Adrienne SorensenAugust 2, 20187740
Photovoltaics are common renewable-energy supply systems and sunlight is available but not all day. One solution is storing sunlight in the form of chemical energy, by using sunlight to make hydrogen. Hydrogen can be stored easily and safely. If solar cells are combined with catalysts and additional layers to form a monolithic photoelectrode as a block. The photocathode is immersed in an aqueous medium and when light falls on it, hydrogen is made on the front side and oxygen on the back.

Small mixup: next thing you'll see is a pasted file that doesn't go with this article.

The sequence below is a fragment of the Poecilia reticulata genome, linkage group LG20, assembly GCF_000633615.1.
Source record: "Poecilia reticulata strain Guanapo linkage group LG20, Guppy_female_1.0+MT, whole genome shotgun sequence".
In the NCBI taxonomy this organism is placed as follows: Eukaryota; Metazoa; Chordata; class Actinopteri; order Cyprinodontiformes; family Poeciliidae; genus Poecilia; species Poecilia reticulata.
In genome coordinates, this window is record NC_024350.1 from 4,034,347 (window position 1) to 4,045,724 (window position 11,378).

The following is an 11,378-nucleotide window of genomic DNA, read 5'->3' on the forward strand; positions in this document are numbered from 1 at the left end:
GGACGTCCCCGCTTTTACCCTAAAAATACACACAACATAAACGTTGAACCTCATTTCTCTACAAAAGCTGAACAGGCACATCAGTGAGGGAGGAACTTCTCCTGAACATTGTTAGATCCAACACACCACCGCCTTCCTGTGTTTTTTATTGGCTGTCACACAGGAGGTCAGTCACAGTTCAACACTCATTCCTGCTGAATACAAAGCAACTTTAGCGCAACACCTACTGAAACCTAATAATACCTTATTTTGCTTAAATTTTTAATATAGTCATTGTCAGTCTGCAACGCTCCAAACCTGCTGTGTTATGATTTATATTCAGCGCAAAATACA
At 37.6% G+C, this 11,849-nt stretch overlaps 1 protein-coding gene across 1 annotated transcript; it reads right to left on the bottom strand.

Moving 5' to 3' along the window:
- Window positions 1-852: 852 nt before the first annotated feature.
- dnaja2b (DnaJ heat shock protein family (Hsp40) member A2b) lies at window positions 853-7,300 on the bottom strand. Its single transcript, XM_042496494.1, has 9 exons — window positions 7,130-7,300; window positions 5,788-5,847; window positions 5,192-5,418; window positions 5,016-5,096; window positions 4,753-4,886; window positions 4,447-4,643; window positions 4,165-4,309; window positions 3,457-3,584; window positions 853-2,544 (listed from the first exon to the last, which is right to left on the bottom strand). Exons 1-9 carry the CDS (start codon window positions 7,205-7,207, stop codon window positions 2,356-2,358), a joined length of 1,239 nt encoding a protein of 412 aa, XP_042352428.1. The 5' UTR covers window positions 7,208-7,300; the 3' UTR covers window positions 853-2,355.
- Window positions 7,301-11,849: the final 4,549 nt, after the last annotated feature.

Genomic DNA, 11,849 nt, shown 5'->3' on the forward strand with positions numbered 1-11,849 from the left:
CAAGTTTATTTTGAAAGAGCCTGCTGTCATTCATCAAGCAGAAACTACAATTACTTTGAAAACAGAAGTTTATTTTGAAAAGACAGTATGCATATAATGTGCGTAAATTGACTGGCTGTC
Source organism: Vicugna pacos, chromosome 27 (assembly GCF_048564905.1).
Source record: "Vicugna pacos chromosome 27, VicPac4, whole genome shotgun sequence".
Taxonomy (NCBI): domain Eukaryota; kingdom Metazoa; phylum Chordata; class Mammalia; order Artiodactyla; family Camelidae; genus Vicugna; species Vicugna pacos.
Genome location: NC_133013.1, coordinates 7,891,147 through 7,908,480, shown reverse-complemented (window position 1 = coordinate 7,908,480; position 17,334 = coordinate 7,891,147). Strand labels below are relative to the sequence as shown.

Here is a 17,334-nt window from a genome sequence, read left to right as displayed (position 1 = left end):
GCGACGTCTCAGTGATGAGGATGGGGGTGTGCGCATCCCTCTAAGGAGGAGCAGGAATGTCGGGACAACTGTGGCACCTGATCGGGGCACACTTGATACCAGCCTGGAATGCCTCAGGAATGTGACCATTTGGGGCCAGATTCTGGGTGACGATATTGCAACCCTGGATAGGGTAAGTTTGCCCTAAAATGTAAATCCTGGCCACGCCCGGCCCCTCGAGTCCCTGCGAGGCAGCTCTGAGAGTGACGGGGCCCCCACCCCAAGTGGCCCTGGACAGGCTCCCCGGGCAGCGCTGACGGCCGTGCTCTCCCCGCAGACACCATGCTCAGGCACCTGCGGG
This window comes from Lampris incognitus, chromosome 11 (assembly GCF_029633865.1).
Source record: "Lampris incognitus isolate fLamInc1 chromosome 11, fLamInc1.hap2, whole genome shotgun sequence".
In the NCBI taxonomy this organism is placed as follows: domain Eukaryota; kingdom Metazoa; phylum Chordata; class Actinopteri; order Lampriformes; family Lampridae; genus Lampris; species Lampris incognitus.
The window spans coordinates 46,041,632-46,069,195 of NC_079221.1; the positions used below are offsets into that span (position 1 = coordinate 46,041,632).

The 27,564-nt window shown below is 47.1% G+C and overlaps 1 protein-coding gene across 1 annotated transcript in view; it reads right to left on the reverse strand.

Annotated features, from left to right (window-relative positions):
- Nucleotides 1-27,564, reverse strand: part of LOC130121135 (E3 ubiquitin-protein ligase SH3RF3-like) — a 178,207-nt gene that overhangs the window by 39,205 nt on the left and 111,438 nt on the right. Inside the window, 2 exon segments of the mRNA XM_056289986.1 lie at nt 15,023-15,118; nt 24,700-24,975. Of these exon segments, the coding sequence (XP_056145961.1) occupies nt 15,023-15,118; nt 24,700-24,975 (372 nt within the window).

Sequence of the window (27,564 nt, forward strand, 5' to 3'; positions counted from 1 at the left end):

For the monolithic photocathode investigated here, the research teams combined functional layers with a highly efficient tandem cell made of III-V semiconductors developed at Fraunhofer ISE. They reduced the surface reflectivity of the cell. "This is also where the innovation lies," explains Prof. Hans-Joachim Lewerenz, Caltech, USA: "Because we had already achieved an efficiency of over 14 per cent for an earlier cell in 2015, which was a world record at the time. Here we have replaced the anti-corrosion top layer with a crystalline titanium dioxide layer that not only has excellent anti-reflection properties, but to which the catalyst particles also adhere." And Prof. Harry Atwater, Caltech, adds: "In addition, we have also used a new electrochemical process to produce the rhodium nanoparticles that serve to catalyse the water-splitting reaction. These particles are only ten nanometres in diameter and are therefore optically nearly transparent, making them ideally suited for the job." Under simulated solar radiation, an efficiency of 19.3 per cent in dilute aqueous perchloric acid, while still reaching 18.5 per cent in an electrolyte with neutral pH was achieved. These figures approach the 23 per cent theoretical maximum efficiency with electronic properties for these layers. "This work shows that tailor-made tandem cells for direct solar water-splitting have the potential to achieve efficiencies beyond 20 per cent. One approach for this is to choose even better band-gap energies for the two absorber materials in the tandem cell. And one of the two could even be silicon," explains Prof. Thomas Hannappel, TU Ilmenau. Teams at Fraunhofer ISE and TU Ilmenau are working to design cells that combine III-V semiconductors with lower-priced silicon, which could reduce costs.
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